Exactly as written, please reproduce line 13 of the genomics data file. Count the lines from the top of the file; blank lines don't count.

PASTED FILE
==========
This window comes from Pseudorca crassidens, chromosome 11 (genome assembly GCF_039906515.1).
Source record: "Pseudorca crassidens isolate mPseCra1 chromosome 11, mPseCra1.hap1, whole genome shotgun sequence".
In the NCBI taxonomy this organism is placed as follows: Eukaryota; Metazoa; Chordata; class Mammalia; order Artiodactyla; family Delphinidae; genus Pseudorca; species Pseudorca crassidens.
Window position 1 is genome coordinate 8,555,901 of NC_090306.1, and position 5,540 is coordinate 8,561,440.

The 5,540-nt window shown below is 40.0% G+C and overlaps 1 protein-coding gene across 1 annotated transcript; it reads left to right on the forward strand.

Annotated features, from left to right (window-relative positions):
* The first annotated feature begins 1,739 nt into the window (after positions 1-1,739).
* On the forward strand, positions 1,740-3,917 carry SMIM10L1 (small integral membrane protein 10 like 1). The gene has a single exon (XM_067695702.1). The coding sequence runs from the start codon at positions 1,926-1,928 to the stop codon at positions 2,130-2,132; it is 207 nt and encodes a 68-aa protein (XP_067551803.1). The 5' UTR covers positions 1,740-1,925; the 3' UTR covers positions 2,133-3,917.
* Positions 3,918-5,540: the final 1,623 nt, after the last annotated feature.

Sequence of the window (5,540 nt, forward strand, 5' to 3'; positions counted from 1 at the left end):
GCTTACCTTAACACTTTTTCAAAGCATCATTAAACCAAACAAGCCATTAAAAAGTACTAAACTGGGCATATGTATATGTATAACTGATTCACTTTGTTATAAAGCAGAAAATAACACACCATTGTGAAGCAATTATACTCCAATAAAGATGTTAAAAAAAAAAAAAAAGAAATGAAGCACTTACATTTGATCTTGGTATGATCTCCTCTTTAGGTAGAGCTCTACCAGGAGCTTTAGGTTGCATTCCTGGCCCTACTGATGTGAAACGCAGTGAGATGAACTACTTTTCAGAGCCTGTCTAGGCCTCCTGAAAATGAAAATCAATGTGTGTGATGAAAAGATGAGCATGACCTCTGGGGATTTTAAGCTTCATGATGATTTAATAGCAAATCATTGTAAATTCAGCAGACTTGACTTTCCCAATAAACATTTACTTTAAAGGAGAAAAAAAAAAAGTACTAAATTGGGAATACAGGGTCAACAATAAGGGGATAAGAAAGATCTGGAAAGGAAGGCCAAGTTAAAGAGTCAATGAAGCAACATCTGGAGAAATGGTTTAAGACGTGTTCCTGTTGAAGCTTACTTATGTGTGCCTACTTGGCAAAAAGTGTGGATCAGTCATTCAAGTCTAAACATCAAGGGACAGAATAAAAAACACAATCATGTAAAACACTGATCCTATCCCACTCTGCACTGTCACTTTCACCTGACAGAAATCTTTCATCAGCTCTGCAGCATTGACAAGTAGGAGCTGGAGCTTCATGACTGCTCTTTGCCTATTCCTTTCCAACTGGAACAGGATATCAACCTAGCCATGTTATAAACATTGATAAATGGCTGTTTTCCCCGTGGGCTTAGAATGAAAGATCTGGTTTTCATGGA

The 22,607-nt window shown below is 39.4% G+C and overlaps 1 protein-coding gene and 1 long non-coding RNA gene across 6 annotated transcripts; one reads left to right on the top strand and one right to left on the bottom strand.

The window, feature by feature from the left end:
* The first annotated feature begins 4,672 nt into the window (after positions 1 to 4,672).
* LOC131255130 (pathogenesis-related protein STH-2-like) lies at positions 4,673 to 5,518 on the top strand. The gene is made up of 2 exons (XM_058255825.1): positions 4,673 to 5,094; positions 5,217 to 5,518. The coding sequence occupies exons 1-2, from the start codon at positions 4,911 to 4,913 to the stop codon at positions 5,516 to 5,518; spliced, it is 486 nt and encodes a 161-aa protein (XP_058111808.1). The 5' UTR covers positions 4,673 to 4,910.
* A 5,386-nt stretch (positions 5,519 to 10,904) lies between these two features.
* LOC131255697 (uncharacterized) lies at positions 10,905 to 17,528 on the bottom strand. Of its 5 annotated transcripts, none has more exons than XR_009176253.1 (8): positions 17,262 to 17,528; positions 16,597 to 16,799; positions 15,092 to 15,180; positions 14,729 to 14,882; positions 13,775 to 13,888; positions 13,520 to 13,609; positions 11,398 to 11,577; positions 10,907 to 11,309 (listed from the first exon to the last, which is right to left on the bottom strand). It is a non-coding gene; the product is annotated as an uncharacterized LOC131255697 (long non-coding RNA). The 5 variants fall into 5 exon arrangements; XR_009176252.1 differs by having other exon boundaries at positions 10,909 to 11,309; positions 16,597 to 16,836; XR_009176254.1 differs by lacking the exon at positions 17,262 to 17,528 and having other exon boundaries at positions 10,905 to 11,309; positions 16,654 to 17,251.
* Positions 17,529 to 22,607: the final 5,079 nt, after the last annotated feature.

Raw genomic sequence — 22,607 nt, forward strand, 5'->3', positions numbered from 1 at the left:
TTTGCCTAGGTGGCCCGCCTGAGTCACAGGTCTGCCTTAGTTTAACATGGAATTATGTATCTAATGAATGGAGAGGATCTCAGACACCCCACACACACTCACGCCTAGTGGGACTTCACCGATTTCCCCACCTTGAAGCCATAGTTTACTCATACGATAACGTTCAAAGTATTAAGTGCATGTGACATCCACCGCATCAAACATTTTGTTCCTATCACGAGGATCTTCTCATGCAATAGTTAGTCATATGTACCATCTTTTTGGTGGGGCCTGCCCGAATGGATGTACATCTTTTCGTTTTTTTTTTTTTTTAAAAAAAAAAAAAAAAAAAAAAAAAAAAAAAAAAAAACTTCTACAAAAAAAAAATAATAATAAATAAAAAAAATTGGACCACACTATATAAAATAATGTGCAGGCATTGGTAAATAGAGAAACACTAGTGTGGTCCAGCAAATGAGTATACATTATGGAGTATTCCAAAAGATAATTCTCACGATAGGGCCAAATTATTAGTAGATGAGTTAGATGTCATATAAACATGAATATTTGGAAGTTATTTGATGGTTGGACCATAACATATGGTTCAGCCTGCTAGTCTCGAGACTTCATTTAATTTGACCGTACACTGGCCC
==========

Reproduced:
The window, feature by feature from the left end: